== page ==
The evolution of cardiac intensive care units (CICU) comes with clinical and cost-related inefficiencies that can be soothed with targeted clinical research and updated decision-making resources, which help physicians identify the patients who would most benefit from these units, according to a recent opinion piece published in Circulation

Based on clinical advances and available medical research, the study researchers suggest a change in triage protocols for modern tertiary coronary care units, from patients with acute myocardial infarction to those with exceptionally high needs (eg, patients with primary cardiovascular diagnoses, other comorbidities, or organ failure). There is a clear variance in CICU population admission rates. For instance, among patients with acute heart failure, CICU admission should be approximately 12%, according to estimates on the incidence of hospital complications. However, observational studies show that acute heart failure CICU admissions range from 0% to 88% in the United States and Canada. 

The researchers also noted a Canadian retrospective study on admissions for non-ST-segment–elevation acute coronary syndrome that estimated $113 million in healthcare savings if “medium- and high-tertile non-ST-segment–elevation acute coronary syndrome CICU use hospitals adopted low CICU admission practices.” 

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Based on these data, the researchers recommend greater insights to inform providers about the most appropriate and cost-effective use of contemporary CICUs. To that aim, the researchers have proposed detailed criteria to aid practitioners in determining the appropriateness of CICU admissions stratified by perceived CICU benefits and goals of care; CICU-level therapies, devices, or nursing care; and risk for clinical deterioration associated with common CICU diagnoses (eg, heart failure and shock, atrial or ventricular arrhythmias, conduction disease, or endocarditis). The proposed decision pathway directs its users with criteria illustrating when a patient is generally inappropriate for CICU, potentially appropriate, and appropriate.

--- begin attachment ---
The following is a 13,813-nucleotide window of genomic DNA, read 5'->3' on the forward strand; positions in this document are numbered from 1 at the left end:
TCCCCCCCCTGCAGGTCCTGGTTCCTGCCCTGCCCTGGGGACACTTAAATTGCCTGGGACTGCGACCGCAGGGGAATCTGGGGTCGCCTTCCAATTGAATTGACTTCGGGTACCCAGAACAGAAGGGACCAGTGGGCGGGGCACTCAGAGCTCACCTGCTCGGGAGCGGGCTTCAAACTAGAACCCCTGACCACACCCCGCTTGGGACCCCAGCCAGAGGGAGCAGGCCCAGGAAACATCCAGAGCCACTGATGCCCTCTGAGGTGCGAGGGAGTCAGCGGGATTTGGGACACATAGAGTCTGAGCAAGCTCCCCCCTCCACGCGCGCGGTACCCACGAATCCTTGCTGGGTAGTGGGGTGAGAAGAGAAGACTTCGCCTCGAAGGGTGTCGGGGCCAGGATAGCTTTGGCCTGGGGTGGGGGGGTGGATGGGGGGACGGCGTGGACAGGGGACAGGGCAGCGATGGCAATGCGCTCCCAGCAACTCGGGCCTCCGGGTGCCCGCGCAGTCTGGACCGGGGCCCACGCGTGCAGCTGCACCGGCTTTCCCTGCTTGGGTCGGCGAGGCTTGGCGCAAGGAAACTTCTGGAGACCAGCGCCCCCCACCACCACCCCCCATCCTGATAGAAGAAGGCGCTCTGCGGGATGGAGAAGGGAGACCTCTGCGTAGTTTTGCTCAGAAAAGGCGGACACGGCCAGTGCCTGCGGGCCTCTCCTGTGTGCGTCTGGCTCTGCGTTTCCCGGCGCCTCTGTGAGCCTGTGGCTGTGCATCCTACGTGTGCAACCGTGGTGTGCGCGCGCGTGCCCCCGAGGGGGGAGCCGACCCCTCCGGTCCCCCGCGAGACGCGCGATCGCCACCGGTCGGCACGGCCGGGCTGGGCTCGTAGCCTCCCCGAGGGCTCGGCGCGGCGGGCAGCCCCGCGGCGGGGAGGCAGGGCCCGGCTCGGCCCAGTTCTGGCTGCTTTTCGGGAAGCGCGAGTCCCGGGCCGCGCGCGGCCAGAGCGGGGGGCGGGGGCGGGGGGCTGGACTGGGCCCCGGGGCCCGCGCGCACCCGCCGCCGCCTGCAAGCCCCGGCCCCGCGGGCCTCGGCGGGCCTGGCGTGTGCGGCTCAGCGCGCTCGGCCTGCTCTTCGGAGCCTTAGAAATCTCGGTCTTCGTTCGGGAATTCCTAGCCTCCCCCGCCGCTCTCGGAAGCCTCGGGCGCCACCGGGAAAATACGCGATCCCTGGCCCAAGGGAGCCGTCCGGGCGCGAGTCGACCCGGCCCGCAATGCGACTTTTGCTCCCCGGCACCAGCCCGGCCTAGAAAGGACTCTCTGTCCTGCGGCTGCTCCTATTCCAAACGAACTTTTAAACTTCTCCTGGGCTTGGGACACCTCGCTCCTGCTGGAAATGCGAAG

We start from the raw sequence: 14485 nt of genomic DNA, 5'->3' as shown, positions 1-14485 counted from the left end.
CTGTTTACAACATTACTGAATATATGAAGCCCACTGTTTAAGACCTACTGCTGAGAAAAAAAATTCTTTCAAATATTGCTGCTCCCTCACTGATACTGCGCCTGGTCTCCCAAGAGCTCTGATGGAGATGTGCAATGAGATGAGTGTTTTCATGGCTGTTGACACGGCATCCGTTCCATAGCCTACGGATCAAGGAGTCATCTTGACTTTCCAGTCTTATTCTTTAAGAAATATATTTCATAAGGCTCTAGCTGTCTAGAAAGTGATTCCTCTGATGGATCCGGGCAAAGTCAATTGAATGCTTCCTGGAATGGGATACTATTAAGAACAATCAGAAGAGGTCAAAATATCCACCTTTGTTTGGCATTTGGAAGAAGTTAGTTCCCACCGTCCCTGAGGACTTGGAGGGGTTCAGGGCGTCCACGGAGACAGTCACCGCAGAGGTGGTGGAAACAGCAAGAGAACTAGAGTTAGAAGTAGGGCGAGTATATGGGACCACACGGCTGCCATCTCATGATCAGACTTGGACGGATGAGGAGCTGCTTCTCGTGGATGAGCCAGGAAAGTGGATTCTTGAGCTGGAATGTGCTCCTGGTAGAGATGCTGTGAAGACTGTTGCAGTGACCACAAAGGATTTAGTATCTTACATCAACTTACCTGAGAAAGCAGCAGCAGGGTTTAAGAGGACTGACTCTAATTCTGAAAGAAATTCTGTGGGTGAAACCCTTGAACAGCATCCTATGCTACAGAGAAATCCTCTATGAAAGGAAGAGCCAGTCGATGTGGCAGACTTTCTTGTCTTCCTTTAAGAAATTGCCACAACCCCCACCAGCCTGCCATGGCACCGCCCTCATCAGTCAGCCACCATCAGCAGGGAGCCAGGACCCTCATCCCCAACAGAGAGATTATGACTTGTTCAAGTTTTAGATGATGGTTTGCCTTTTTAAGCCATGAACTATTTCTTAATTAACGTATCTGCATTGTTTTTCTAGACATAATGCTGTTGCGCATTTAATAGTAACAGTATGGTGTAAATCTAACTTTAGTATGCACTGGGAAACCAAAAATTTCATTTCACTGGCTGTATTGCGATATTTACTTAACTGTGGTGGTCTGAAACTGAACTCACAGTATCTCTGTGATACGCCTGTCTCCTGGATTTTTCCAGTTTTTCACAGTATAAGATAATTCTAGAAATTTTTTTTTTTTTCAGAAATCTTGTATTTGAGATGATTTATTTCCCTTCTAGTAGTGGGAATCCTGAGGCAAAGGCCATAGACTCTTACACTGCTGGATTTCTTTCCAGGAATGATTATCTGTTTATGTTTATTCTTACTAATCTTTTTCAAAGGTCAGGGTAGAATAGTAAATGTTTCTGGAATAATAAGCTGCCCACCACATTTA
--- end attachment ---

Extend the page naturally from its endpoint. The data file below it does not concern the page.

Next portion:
The researchers acknowledged that although they have used observational data to describe and establish a rationale for CICU admissions, “formal appropriate use criteria generally rest on evidence-driven Class I professional society guidelines.” They concluded by noting that “the future development and implementation of evidence-based criteria to reduce variations in CICU admission practices, particularly among low-risk patients who do not require CICU-restricted therapies, [have] the potential to reduce healthcare costs and to ease strain on critical care capacity without an undue influence on patient-centered outcomes.”

Disclosure: One study author declared an affiliation with the pharmaceutical industry. Please see the original reference for a full list of authors’ disclosures.

Reference

van Diepen S, Katz JN, Morrow DA. Will cardiac intensive care unit admissions warrant appropriate use criteria in the future? Circulation. 2019;140(4):267-269

This article originally appeared on Medical Bag